People who have diabetes are at greater risk for skin problems. In fact, one-third of people who have diabetes will develop a skin problem caused or affected by their diabetes. Some skin problems are complications of diabetes. Others are the same skin problems other people have, only people who have diabetes are at higher risk for them. You can prevent or easily treat most problematic skin conditions by following these tips:
- Keep your blood glucose under good control. When your blood glucose is high, you're less able to fight off bacteria.
- Keep your skin clean and dry. Bathe in lukewarm — not hot — water. Use a gentle moisturizing soap, such as Dove or Basis. Pat — don't rub — your skin dry with a soft towel. Use cornstarch-based powder in areas where skin touches skin, such as armpits, beneath breasts, and groin.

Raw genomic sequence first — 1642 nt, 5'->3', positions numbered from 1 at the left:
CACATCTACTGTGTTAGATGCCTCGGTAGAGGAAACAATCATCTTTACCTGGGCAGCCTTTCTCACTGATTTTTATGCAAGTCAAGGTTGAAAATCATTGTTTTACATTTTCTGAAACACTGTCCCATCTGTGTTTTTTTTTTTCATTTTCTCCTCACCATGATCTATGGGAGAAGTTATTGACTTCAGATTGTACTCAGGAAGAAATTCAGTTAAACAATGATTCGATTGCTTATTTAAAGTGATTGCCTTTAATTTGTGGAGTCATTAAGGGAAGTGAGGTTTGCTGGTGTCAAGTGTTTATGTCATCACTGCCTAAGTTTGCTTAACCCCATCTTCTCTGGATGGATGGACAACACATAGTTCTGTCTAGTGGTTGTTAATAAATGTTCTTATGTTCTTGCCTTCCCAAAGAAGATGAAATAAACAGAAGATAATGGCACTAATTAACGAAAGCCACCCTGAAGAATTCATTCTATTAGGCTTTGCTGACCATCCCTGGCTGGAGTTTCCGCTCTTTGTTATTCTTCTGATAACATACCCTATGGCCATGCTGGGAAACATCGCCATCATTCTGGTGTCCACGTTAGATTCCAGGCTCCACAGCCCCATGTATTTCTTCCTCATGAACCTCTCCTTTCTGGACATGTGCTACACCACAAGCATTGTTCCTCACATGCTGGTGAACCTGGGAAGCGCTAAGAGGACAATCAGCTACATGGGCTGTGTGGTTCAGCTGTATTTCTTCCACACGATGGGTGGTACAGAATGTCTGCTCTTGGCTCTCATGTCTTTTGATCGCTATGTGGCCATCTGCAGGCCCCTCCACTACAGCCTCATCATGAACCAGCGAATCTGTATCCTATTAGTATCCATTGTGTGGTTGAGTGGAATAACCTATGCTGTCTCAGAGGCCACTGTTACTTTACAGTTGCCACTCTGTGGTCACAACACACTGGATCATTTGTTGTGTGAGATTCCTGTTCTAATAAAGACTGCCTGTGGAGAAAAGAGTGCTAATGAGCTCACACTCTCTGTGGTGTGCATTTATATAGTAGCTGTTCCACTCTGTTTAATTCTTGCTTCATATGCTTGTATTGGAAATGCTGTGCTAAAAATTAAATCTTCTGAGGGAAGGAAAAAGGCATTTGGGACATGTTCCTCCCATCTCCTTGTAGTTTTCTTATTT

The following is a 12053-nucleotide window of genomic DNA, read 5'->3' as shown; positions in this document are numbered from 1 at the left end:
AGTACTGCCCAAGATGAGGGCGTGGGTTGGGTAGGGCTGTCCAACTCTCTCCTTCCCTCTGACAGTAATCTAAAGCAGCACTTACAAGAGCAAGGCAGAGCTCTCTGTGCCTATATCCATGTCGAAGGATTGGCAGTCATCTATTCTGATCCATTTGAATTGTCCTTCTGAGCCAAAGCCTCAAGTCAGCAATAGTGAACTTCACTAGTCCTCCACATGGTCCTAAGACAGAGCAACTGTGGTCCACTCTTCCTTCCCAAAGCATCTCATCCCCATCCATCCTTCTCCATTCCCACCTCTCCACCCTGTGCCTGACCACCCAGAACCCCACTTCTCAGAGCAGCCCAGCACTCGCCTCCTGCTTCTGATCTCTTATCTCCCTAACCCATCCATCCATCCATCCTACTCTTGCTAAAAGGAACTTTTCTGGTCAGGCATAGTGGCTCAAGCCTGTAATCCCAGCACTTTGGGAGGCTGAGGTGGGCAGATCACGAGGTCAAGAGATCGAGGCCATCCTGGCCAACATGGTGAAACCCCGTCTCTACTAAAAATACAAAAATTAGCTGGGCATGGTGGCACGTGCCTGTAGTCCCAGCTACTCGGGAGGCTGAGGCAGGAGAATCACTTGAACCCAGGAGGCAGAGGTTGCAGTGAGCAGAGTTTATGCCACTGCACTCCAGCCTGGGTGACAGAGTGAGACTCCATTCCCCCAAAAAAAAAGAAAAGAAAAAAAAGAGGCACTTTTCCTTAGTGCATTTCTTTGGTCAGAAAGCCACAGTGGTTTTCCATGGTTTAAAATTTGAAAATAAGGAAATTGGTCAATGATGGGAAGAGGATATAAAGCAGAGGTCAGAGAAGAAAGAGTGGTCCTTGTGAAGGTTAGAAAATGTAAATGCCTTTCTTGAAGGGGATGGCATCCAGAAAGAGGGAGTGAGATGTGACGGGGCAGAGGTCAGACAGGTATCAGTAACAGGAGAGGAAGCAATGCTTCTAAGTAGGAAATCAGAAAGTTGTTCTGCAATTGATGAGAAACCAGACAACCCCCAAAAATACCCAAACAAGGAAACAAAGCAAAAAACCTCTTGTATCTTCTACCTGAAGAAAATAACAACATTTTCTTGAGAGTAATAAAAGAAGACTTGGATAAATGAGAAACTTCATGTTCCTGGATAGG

- Moisturize your skin. Apply a moisturizing lotion after bathing and throughout the day. Don't put lotion between the toes. It can encourage fungal growth. Use extra lotion during cold or windy periods.
- Treat cuts immediately. Wash minor cuts with soap and water. Avoid using alcohol, iodine, Mercurochrome, or other harsh agents. Instead, ask your doctor if you can use an antibiotic cream or ointment. Cover cuts with sterile, nonstick gauze pads. Watch for signs of infection, such as redness, swelling, or pus. If you develop an infection or have a major cut or burn, see your doctor immediately.
Humidify. Skin dries out more in cold winter months. Try bathing less often during these times, and use a humidifier to add moisture to the air.
Avoid chemicals that can dry your skin. Don't use harsh soaps, chemicals, cleaners, or solvents. If you must use them, wear protective rubber gloves. Opt for unscented products and mild shampoos. Never use feminine hygiene sprays.
Get professional help. If you develop skin problems, talk with your doctor immediately.
Written by Bobbie Hasselbring
Reviewed by Beth Seltzer, MD
Last updated June 2008